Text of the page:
Too Much Smoke Too Little Coverage
Though the industry was stunned to learn of Peter Jennings' lung cancer, in recent years network news has turned down the heat on the health dangers of tobacco
By Andrew Tyndall -- Broadcasting & Cable, 4/10/2005 8:00:00 PM
When Peter Jennings announced last week that he was suffering from lung cancer and confessed his past cigarette habit, the irony was unavoidable. Just last fall, the ABC News anchorman had hosted Untold Stories of Betrayal and Neglect, an hour-long prime time special on “the power of Big Tobacco and the failure of the Congress to do anything about it.”
Jennings introduced the special by asserting that the health dangers of cigarette smoking were an ongoing concern at ABC: “We have kept a Tobacco File at ABC News for more than 20 years.” In fact, the special was mostly a retrospective of the tobacco wars of the mid 1990s—the regulatory disputes and the anti-industry lawsuits. Jennings conceded that the urgency had gone out of the story: “By the late '90s, many people thought the government and the tobacco industry and the public-health community had finally made real progress in the campaign against smoking.”
Sadly, he reflected that relaxed vigilance in his personal life last week, during the raspy message he recorded to end World News Tonight with substitute anchor Elizabeth Vargas, when he acknowledged, “Yes, I was a smoker until about 20 years ago. And I was weak and I smoked over 9/11.”
This ebbing sense of crisis about the scourge of cigarettes has also been evident in the agenda of the networks' nightly newscasts—not just Jennings' World News Tonight but at CBS and NBC as well. Over the past six years, cigarette coverage has plummeted to less than one-fifth of the volume it received during the heat of the tobacco wars in the mid '90s.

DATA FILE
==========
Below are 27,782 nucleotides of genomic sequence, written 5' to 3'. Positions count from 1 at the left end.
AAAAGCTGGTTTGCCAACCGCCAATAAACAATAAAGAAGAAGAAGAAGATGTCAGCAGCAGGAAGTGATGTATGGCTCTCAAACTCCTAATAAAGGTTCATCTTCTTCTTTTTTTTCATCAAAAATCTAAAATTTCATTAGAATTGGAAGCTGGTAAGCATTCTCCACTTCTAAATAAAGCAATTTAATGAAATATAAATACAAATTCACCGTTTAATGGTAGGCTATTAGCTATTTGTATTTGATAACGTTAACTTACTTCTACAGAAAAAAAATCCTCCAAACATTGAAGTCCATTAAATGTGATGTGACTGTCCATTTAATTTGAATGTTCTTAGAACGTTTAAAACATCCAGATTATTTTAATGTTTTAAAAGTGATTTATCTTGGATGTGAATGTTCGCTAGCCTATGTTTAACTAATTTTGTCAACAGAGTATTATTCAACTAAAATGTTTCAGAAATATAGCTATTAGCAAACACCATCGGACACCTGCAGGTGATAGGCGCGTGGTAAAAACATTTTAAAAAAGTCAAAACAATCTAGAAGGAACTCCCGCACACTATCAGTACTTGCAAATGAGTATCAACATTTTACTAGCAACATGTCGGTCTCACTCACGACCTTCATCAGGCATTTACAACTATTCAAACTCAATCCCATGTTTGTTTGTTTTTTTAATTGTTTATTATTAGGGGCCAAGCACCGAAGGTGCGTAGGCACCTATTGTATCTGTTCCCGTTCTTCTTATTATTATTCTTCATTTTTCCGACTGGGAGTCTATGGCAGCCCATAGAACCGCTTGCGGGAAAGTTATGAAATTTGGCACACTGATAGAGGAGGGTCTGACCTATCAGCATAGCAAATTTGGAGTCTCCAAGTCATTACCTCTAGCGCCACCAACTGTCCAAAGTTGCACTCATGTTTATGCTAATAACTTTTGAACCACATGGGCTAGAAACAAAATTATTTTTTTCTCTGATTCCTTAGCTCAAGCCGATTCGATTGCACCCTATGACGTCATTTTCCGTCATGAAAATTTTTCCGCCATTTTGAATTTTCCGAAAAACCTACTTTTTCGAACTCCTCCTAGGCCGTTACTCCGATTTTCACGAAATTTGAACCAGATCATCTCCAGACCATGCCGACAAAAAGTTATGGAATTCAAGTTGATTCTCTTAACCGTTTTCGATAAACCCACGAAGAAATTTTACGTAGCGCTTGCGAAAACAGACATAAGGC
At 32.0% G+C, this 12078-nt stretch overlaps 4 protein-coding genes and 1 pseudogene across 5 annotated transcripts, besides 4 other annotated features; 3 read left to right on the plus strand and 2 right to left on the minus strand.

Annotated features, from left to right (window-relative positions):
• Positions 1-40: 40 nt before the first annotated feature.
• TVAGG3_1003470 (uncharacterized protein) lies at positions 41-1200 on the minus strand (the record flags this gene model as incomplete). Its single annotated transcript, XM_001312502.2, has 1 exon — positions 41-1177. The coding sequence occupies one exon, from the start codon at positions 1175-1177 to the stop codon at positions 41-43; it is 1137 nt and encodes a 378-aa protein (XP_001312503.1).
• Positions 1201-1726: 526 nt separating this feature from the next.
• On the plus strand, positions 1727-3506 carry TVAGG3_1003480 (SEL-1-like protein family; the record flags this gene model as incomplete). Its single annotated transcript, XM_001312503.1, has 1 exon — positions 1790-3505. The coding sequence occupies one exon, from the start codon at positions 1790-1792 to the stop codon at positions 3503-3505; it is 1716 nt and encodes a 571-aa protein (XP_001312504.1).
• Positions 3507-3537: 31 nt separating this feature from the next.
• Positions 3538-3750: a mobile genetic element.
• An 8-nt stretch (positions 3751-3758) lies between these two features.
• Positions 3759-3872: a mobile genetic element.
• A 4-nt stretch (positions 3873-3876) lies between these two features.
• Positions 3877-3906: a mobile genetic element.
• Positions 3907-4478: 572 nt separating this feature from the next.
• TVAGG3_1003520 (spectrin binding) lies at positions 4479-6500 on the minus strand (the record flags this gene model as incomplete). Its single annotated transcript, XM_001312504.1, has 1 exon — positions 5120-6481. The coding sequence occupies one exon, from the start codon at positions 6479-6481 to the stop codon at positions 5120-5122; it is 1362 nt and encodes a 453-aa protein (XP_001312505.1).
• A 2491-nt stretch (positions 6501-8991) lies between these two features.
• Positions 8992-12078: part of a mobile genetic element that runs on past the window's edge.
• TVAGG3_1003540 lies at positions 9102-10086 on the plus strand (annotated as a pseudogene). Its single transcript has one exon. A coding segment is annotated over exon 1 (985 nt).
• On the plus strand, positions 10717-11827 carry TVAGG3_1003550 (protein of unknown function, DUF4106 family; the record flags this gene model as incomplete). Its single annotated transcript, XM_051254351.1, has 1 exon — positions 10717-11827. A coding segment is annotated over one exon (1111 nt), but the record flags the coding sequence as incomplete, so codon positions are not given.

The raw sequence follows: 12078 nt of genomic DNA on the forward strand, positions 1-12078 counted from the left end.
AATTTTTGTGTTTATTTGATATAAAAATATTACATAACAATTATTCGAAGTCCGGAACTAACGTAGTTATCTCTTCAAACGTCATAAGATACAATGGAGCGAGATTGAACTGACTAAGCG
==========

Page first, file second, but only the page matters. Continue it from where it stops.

Back then, the clash between Big Tobacco and Big Media was epic. Most vivid was the case of 60 Minutes' pulling its story on nicotine manipulation by Brown & Williamson. It's so memorable because CBS' suppressed source, Jeffrey Wigand, went on to be the central figure of the movie The Insider.
Less well remembered is ABC's short-lived prime time magazine Day One. Reporter John Martin alleged that cigarettes are “high-technology nicotine-delivery devices” spiked with extra nicotine to keep smokers addicted. He explained that “the companies say the nicotine is a natural part of the extract used for flavoring, not intended to addict smokers.” Philip Morris sued ABC News for libel as a result of the report. (The lawsuit was settled, with a retraction by ABC of some details, a limited apology, a payment of legal costs and no damages.)
During the six-year period 1993-1998, the three networks' nightly newscasts averaged an annual total of almost four hours on tobacco-related reporting: the famous congressional hearings where executive after Big Tobacco executive swore that nicotine was not addictive; the debate over whether the FDA could regulate cigarettes; the state-level lawsuits to set up anti–youth-smoking advertising campaigns.
Of the two networks whose journalists came under legal fire, CBS (524 minutes over the six years vs. ABC's 459 and NBC's 412) followed the story most closely.
At the time, the increased interest in tobacco was astonishing since it marked the substitution of legal drugs for illegal ones in the headlines. The previous five years had seen saturation coverage of President George H. W. Bush's War on Drugs, with the Medellin cocaine cartel, not the Marlboro Man, occupying the position of Public Enemy No. 1.
Since 1999, however, all three networks' news operations have lost interest in the beat, each averaging just 15 minutes each year on tobacco—scarcely more newsworthy than alcohol. And just as tobacco supplanted cocaine in the news hierarchy of threats to the nation's health, so now the focus is on Big Food. Stories on obesity, nutrition, fast food, bioengineered crops and so on receive four times the attention that cigarettes attract.
The news agenda has followed the same fads as Hollywood—from drugs to cigs to gluttony, from Scarface to The Insider to Supersize Me. Unfortunately, the cancer-causing properties of tobacco failed to mimic the shifting emphases of network news coverage.
Even though Jennings swore off cigarettes at the time ABC News began compiling its Tobacco File two decades ago, he now finds himself grappling with an illness that will strike tens of thousands of smokers this year and many more in the years to come. We are sorry that, under duress, he slipped a few years ago, and we wish him the best for a full recovery.
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